Just wanted to get some discussion going.

The best method I have seen for diagramming multilevel SEM appears in Mehta and Neale (2005). Their method is very compact, and maps completely onto the matrix expression for two-level models. Random slopes are represented as latent variables with definition variables as loadings. The method has the further benefit of being "collapsible" in that variables treated in a redundant manner can be collapsed into single variables without becoming inconsistent with the matrix expression.

This method works well for 2-level models with manifest predictors, but if we wish to diagram a random slope for a latent predictor, there's nothing concrete to "put" in the loadings, so the method is not as general as one would hope. Other traditions represent multilevel SEM with distinct "within" and "between" submodels, and mark random coefficients in the "within" model with darkened circles, corresponding to latent variables in the "between" model. This notation is compact, and complete to those who know how to interpret the diagrams, but the mapping between matrix expression and diagram is not as 1-to-1 as for simpler models.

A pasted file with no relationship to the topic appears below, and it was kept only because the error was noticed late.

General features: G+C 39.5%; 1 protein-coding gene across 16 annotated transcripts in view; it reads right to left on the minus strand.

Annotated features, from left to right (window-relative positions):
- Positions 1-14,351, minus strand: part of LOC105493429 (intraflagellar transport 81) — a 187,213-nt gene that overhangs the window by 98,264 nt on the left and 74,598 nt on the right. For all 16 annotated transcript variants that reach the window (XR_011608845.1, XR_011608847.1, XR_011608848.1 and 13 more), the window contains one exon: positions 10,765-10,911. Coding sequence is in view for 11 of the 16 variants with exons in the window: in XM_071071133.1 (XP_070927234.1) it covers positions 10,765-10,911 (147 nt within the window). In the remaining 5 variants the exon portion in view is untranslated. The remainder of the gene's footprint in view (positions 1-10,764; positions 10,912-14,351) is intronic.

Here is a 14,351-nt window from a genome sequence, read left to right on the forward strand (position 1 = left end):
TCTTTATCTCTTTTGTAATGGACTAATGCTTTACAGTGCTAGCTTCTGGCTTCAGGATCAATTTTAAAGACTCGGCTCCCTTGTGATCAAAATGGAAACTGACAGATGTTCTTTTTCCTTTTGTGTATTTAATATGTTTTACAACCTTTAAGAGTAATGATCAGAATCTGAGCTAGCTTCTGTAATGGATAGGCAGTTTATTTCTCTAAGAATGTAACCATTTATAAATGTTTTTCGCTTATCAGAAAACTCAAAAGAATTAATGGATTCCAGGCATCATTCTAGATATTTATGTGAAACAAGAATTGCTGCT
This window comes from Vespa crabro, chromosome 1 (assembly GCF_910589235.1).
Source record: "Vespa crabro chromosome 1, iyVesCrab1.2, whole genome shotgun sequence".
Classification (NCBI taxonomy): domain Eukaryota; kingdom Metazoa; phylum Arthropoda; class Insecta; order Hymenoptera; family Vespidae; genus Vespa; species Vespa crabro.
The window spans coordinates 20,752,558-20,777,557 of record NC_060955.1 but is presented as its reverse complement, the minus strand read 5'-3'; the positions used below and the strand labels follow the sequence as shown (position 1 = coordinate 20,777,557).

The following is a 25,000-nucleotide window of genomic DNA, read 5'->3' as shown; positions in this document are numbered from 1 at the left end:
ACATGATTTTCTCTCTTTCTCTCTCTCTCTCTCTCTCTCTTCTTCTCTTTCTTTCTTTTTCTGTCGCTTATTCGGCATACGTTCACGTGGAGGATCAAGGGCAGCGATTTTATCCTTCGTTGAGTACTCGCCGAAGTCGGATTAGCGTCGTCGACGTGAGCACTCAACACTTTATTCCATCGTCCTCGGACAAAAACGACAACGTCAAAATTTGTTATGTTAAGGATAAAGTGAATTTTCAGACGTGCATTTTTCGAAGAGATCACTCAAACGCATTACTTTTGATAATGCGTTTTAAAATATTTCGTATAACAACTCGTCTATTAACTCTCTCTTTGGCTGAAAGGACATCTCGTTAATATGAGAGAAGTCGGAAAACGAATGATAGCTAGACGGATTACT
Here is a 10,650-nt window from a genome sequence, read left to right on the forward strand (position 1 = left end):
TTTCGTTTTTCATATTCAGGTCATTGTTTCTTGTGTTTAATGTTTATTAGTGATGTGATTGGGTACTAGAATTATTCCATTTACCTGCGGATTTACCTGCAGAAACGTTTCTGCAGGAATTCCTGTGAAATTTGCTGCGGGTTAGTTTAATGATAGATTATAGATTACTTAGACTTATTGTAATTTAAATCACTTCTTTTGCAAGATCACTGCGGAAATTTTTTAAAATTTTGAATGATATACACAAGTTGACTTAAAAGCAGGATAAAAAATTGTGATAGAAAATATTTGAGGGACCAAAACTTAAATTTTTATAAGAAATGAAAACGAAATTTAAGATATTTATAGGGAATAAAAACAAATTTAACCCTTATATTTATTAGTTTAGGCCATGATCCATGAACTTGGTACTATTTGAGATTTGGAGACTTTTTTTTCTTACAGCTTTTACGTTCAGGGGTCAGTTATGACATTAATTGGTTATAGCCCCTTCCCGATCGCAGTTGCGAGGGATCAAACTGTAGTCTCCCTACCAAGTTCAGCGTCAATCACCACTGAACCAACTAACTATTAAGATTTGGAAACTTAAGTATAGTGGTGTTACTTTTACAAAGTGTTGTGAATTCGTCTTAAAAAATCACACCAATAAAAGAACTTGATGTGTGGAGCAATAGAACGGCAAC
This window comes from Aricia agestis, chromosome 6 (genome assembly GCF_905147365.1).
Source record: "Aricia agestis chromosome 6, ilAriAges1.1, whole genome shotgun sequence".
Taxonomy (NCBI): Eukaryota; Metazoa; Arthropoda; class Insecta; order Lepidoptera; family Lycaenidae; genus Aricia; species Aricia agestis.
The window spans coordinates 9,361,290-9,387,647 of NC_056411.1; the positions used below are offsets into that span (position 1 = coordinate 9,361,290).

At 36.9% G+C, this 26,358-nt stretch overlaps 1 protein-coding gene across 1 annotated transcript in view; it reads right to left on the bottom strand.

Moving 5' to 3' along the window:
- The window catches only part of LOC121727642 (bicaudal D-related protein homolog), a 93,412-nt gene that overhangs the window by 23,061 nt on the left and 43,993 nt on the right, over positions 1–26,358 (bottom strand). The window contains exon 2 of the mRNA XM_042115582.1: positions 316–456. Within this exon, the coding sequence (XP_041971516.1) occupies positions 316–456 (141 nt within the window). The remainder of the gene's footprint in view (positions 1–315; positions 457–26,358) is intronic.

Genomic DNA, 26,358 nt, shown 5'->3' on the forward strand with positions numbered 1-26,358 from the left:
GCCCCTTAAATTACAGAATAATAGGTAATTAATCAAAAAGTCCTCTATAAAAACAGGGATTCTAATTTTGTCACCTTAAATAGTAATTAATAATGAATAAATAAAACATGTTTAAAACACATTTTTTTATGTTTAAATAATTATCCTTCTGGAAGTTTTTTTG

Another problem area involves diagramming latent variable interactions. I take it we don't want to have arrows pointing at other arrows (although arrows pointing at random slopes is okay if they are represented as latent variables), but neither do we want products of latent variables in the diagrams (or do we?).